Both – Xochielt Sanchez
Answer by Manish Rai Jain:
I lived in Switzerland for 2 yrs, and then moved to the US. Life in general in Switzerland is IMO, better than US, and here's why:
- Higher standard of living: Swiss cities, houses and food are all top quality. Crime is very low, so you'd feel pretty safe roaming around in the middle of night all alone. There're no beggars on street, and every body around you looks very well off, it's surreal. You can drink from any public water fountain in the city, and all public places are kept really clean. There're many reasons why Zurich consistently fares as one of the top 3 cities in the world to live in.
- Higher pay and lower taxes: Swiss wages are pretty high. If you're a waiter, you get paid minimum 20 CHF per hour. If you're an engineer or a banker, your salary is better off than your US colleagues. On top of that, the taxes are relatively lower.
- Amazing public transportation / travel opportunities: You're right in the middle of Europe. From Zurich, Germany is an hour away, France and Italy are 2. Everything else is a few hours by flight. The trains are all on time, and the transportation both intra-city and inter-city is very good. You can pin point any remote location and reach there solely by public transportation. Switzerland is also part of Schengen treaty, even though it's not part of European Union. That means, citizens of visa deprived countries (like India / China) can roam around freely in EU if they're living / working in Switzerland.
- Better work life balance, and emphasis on sports: People work to live there. 8-5 culture is the norm, and people don't work on evenings or weekends. This applies not only to office going folks, but also to general stores / shopping malls etc. Minus the bars, the entire city of Zurich closes at 7pm on weekdays, and opens only until 4pm on Saturday (Thanks for correction:). Nothing is open on Sundays. Everybody I knew was doing at least 2 sports on a regular basis, which also explains why Swiss are so fit.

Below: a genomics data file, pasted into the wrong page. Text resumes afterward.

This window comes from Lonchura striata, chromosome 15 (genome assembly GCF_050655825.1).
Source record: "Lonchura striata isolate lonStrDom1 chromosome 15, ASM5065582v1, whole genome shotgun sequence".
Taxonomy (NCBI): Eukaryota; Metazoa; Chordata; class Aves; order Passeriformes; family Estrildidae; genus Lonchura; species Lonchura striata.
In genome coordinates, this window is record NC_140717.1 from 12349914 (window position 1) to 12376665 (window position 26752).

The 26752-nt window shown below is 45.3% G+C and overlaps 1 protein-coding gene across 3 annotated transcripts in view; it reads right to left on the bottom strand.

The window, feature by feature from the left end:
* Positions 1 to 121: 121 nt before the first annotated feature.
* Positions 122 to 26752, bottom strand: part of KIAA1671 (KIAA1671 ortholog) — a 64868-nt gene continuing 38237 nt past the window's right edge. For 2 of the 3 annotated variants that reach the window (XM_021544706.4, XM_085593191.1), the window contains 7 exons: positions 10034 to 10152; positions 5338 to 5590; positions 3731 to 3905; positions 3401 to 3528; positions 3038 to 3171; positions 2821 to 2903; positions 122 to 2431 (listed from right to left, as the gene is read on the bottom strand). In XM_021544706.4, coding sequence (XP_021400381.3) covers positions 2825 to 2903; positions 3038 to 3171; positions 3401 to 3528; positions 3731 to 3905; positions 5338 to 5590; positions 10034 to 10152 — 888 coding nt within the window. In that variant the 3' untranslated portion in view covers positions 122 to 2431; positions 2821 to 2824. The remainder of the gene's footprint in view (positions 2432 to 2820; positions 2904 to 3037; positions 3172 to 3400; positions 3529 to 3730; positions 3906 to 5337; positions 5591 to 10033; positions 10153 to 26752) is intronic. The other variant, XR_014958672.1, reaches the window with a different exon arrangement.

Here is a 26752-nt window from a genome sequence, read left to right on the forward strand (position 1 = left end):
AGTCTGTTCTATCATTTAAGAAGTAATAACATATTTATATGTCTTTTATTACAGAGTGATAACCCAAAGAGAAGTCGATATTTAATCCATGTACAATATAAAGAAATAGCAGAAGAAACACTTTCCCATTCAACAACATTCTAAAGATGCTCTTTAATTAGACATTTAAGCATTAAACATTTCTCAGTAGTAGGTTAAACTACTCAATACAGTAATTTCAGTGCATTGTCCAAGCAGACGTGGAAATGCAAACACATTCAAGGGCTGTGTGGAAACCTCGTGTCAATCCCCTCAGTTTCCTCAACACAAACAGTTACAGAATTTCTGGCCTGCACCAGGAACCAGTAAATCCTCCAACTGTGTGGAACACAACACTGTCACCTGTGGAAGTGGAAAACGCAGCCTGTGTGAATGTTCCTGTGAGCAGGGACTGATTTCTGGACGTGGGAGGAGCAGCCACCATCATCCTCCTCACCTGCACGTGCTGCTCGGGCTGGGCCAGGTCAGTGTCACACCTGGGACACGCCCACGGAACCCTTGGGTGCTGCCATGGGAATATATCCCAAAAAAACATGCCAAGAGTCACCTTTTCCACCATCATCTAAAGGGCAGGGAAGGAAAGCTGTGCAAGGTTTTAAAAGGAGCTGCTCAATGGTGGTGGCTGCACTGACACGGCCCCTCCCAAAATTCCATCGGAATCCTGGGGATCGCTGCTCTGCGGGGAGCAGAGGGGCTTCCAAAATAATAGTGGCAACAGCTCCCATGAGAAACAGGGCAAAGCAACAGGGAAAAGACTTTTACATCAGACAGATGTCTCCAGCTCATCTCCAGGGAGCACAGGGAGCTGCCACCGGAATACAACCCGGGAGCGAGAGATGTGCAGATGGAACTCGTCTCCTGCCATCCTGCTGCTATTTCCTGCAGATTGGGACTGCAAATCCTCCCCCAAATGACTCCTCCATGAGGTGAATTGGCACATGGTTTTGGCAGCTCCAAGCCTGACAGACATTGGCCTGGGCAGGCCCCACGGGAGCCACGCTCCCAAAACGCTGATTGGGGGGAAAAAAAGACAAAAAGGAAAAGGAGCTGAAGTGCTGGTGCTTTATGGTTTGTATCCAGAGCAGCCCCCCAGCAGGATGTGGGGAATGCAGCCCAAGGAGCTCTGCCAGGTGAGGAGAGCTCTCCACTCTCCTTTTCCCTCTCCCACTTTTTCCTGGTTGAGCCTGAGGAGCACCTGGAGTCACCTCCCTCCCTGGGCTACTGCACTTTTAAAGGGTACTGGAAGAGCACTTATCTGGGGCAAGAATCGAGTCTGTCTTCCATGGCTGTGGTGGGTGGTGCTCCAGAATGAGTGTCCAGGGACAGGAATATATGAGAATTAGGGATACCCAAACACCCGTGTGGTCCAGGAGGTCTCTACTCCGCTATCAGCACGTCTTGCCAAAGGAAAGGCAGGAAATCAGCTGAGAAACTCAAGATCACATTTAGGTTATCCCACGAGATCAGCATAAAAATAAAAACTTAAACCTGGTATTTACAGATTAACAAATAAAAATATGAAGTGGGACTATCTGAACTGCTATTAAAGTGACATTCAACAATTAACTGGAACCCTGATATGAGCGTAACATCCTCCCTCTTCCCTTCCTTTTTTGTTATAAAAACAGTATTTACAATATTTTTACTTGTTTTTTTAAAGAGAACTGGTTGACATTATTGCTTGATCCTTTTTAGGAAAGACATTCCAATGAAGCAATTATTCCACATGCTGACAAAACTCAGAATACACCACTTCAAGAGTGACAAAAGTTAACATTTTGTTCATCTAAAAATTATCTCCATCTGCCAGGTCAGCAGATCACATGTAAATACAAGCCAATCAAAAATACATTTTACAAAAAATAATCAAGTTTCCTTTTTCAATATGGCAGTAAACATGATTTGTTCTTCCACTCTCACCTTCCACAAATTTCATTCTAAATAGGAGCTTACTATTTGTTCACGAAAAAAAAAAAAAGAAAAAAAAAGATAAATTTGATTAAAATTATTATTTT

- Almost free education even during undergrad studies: As opposed to US, where an undergrad can cost you a mortgage and your parents have to save their entire lives for, the best of Swiss universities charge only ~500 CHF per semester, regardless of nationality. This includes world renowned universities like ETH Zurich, and EPFL Lausanne, and is true even for master studies.
- Clean smog-free air / beautiful mountains and landscape: Swiss really care about the environment. Air conditioners are frowned upon, if not entirely forbidden. Even when summer brought 32 degrees Celsius (~90F), we had to make do with fans both at home and at office. Ah, the horror! But well, it's good for the environment, and summer doesn't last that long. Another good example is the Gotthard Rail tunnel that Swiss are building to cut down on the number of trucks between Switzerland and Italy.
- Food / Chocolate / Beer / Wine: The best of Swiss chocolate isn't sold at airports worldwide (I'm looking at you Lindt). In Switzerland, you get to eat Sprüngli, which IIRC, has its main branch in Paradeplatz in Zürich, right in front of Credit Suisse and UBS headquarters, and isn't available outside the country. In Switzerland, you can find good selection of Italian, French and German food as well. And you wouldn't be complaining about beer and wine.
So, why did I move? Now, here're 3 reasons where US (well California) fares better than Switzerland:
- Weather: Switzerland isn't known for their great weather. It's cold and wet 9 months of a year, and hot and wet for the rest. California boasts of a weather straight out of heaven (minus the earthquakes that is).
- Silicon Valley: If you're a software engineer, your Mecca lies in the San Francisco bay area. The choice of great ambitious companies, and cutting edge technology is unmatched in the rest of the world. Zurich only has a few software companies, so if you choose to live there, you're pretty much stuck working for them.
- Foreigners are tourists: Swiss don't believe in foreigners contributing to their society. For them, foreigners are something they have to bear with, and protect their society from. They're really kind hearted people once you get to know them, but you wouldn't feel at home living there.